What is CryoSat?
Europe's first ice mission is an advanced radar altimeter specifically designed to monitor the most dynamic sections of Earth's cryosphere. It borrows synthetic aperture radar and interferometry techniques from standard imaging radar missions to sharpen its accuracy over rugged ice sheet margins and sea ice in polar waters. CryoSat-2 measures 'freeboard' - the difference in height between sea ice and adjacent water - as well as ice sheet altitude, tracking changes in ice thickness.
Latest Mission Operations News
09 January 2020
Direct registration to the CryoSat 10th Anniversary Science Conference is now open and will close on 15 March.
16 December 2019
We are pleased to announce that the complete data set of the COP Ocean Baseline C reprocessing has been now published and is available on the CryoSat Science Server. The previous Baseline B dataset has been moved to a dedicated subdirectory and it shall remain available until a new baseline will be brought into operations.
CryoSat 10th Anniversary Science Conference - Only 1 week left to register and submit your abstract(s)
13 December 2019
We would like to remind you that the call for abstracts for the CryoSat 10th Anniversary Science Conference, will close on 20 December 2019.
Latest Mission Results News
13 December 2019
It is now almost 10 years since ESA's CryoSat was launched. Throughout its decade in orbit, this novel satellite, which carries a radar altimeter to measure changes in the height of the world's ice, has returned a wealth of information about how ice sheets, sea ice and glaciers are responding to climate change. One of the most recent findings from this extraordinary mission shows how it can be used to map changes in the seaward edges of Antarctic ice shelves.
10 December 2019
The Greenland ice sheet is losing mass seven times faster than in the 1990s, according to new research.
05 August 2019
The rapidly changing climate in the Arctic is not only linked to melting glaciers and declining sea ice, but also to thinning ice on lakes. The presence of lake ice can be easily monitored by imaging sensors and standard satellite observations, but now adding to its list of achievements, CryoSat can be used to measure the thickness of lake ice – another indicator of climate change.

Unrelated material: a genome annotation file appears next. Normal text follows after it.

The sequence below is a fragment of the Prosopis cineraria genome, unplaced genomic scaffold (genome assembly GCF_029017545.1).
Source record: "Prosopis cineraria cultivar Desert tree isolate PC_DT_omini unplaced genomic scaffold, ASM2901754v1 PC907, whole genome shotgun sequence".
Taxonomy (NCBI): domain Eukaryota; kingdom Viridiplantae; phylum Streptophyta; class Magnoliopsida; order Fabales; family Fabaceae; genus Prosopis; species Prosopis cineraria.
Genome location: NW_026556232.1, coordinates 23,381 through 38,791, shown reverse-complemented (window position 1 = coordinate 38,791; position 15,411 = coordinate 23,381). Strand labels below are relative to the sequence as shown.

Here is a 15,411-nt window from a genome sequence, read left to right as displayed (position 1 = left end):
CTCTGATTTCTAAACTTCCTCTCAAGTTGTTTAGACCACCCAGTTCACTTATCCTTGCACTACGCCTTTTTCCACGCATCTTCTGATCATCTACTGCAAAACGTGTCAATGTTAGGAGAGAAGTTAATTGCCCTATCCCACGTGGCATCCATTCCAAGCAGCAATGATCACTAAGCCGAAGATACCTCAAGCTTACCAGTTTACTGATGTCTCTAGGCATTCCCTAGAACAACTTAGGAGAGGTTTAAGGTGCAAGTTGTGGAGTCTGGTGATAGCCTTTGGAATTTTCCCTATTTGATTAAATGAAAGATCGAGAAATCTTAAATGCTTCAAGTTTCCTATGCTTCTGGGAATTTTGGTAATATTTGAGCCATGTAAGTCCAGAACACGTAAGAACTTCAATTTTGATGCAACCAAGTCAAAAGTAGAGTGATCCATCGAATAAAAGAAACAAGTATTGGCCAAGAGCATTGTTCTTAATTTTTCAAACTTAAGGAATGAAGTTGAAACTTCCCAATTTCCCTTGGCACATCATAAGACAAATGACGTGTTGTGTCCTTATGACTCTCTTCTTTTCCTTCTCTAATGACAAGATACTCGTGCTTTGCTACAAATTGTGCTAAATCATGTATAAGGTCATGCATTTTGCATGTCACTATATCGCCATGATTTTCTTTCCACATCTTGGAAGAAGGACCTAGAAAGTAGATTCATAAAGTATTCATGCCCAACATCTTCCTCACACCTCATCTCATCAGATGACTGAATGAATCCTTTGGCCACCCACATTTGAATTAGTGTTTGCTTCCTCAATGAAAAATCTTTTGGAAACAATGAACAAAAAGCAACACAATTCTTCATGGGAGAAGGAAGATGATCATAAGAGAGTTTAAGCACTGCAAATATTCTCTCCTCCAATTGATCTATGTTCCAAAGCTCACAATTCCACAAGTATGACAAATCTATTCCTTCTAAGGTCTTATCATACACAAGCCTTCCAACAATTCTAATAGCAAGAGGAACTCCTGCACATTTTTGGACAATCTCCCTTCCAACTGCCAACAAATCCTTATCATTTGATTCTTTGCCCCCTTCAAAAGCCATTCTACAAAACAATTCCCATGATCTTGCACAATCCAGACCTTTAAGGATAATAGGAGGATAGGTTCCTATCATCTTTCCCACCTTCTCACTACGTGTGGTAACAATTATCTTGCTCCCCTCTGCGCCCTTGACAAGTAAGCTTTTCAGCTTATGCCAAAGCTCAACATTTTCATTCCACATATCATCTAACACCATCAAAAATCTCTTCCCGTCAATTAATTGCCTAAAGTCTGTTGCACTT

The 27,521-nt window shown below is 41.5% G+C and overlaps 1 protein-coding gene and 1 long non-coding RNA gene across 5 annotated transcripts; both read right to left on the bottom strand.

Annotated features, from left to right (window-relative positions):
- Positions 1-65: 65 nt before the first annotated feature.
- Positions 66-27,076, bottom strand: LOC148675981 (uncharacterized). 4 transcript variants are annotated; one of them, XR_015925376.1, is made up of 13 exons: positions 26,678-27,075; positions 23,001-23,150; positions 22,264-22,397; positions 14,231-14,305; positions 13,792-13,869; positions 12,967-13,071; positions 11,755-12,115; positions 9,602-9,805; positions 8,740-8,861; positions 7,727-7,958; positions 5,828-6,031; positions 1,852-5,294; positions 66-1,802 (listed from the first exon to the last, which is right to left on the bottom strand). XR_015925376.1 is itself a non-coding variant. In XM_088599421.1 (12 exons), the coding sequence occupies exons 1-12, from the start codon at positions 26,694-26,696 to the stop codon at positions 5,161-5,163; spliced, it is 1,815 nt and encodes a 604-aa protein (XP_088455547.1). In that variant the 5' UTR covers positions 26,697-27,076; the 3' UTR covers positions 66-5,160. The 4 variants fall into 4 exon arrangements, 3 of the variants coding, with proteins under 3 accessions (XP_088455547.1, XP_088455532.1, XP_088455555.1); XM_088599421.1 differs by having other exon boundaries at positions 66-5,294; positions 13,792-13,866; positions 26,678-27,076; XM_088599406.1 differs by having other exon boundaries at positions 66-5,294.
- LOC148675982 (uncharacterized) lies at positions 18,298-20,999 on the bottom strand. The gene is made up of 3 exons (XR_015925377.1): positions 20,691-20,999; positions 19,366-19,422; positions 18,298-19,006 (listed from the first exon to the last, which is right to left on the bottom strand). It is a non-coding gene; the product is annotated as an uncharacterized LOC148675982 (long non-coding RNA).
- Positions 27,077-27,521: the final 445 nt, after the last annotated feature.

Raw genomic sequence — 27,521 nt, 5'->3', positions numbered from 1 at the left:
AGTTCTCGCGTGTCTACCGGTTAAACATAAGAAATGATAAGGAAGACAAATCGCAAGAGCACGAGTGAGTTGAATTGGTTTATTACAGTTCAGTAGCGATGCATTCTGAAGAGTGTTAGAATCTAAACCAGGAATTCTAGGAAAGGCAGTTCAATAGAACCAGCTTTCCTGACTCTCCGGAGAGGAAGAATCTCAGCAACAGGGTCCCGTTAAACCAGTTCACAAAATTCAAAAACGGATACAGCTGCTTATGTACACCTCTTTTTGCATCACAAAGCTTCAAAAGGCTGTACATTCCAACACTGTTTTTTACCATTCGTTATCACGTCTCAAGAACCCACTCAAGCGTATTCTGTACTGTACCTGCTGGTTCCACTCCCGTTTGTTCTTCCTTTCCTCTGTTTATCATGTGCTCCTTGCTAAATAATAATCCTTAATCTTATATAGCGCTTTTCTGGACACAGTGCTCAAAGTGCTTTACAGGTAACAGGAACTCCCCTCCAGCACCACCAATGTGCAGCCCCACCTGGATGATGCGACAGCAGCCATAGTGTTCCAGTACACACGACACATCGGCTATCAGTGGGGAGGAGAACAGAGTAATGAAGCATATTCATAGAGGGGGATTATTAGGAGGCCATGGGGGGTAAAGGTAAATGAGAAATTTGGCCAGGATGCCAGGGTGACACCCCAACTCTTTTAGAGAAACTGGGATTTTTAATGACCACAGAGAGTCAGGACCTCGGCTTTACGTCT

24 July 2019
Our knowledge of the depth and shape of the Arctic Ocean floor – its bathymetry – is insufficient. Owing to year-round sea-ice coverage and the cost of research in this remote region, much of the Arctic Ocean's bathymetry has remained a mystery, until now.
11 July 2019
We are all aware of the ebb and flow of the tide every day, but understanding tidal flow is important for a range of maritime activities and environmental monitoring, such as search and rescue operations, shipping routes and coastal erosion.
By combining 25 years of ESA satellite data, scientists have discovered that warming ocean waters have caused the ice to thin so rapidly that 24% of the glacier ice in West Antarctica is now affected.
14 May 2019
Unfortunately ice is a hot topic when it comes to understanding and monitoring how this fragile component of the Earth system is being affected by climate change. Scientists, therefore, go to great lengths to study changes happening in the remote icy reaches of our planet – a subject that is being discussed in detail at this week's Living Planet Symposium in Italy.
06 December 2018
Using a 25-year record of ESA satellite data, recent research shows that the pace at which Greenland is losing ice is getting faster.
13 June 2018
In a major collaborative effort, scientists from around the world have used information from satellites to reveal that ice melting in Antarctica has not only raised sea levels by 7.6 mm since 1992, but, critically, almost half of this rise has occurred in the last five years.
Almost 80% of the Earth's fresh water is locked up in the cryosphere, i.e. snow, ice and permafrost. The cryosphere plays an important role in moderating the global climate and as such, the consequences of receding ice cover due to global warming are far reaching and complex. Due to its high albedo, ice masses directly affect the global energy budget by reflecting about 80% of incident sunlight back out to space.
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